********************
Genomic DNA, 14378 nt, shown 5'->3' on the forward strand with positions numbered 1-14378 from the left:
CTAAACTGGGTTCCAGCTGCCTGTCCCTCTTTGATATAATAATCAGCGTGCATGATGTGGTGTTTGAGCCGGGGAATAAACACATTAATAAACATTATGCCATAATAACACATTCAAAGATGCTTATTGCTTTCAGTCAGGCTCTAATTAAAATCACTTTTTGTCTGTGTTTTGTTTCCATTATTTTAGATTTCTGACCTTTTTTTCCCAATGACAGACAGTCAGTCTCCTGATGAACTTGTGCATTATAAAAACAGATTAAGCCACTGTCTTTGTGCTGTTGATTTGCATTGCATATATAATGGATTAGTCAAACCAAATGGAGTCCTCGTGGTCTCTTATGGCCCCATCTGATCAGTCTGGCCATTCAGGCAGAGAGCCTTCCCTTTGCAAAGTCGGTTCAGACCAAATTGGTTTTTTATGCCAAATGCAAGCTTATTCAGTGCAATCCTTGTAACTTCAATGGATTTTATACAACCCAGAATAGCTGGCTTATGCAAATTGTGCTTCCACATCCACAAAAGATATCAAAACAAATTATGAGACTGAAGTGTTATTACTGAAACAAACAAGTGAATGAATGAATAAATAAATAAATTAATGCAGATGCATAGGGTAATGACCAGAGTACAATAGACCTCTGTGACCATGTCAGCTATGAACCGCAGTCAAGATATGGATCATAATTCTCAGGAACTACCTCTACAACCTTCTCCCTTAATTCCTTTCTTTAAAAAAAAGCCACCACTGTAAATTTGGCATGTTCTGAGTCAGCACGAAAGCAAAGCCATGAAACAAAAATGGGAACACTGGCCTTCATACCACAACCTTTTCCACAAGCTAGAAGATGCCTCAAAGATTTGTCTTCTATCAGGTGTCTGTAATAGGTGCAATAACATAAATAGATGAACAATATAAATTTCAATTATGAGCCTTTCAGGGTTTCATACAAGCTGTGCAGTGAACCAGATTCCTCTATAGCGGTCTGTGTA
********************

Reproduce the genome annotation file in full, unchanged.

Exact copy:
Genomic DNA, 14378 nt, shown 5'->3' on the forward strand with positions numbered 1-14378 from the left:
CTAAACTGGGTTCCAGCTGCCTGTCCCTCTTTGATATAATAATCAGCGTGCATGATGTGGTGTTTGAGCCGGGGAATAAACACATTAATAAACATTATGCCATAATAACACATTCAAAGATGCTTATTGCTTTCAGTCAGGCTCTAATTAAAATCACTTTTTGTCTGTGTTTTGTTTCCATTATTTTAGATTTCTGACCTTTTTTTCCCAATGACAGACAGTCAGTCTCCTGATGAACTTGTGCATTATAAAAACAGATTAAGCCACTGTCTTTGTGCTGTTGATTTGCATTGCATATATAATGGATTAGTCAAACCAAATGGAGTCCTCGTGGTCTCTTATGGCCCCATCTGATCAGTCTGGCCATTCAGGCAGAGAGCCTTCCCTTTGCAAAGTCGGTTCAGACCAAATTGGTTTTTTATGCCAAATGCAAGCTTATTCAGTGCAATCCTTGTAACTTCAATGGATTTTATACAACCCAGAATAGCTGGCTTATGCAAATTGTGCTTCCACATCCACAAAAGATATCAAAACAAATTATGAGACTGAAGTGTTATTACTGAAACAAACAAGTGAATGAATGAATAAATAAATAAATTAATGCAGATGCATAGGGTAATGACCAGAGTACAATAGACCTCTGTGACCATGTCAGCTATGAACCGCAGTCAAGATATGGATCATAATTCTCAGGAACTACCTCTACAACCTTCTCCCTTAATTCCTTTCTTTAAAAAAAAGCCACCACTGTAAATTTGGCATGTTCTGAGTCAGCACGAAAGCAAAGCCATGAAACAAAAATGGGAACACTGGCCTTCATACCACAACCTTTTCCACAAGCTAGAAGATGCCTCAAAGATTTGTCTTCTATCAGGTGTCTGTAATAGGTGCAATAACATAAATAGATGAACAATATAAATTTCAATTATGAGCCTTTCAGGGTTTCATACAAGCTGTGCAGTGAACCAGATTCCTCTATAGCGGTCTGTGTA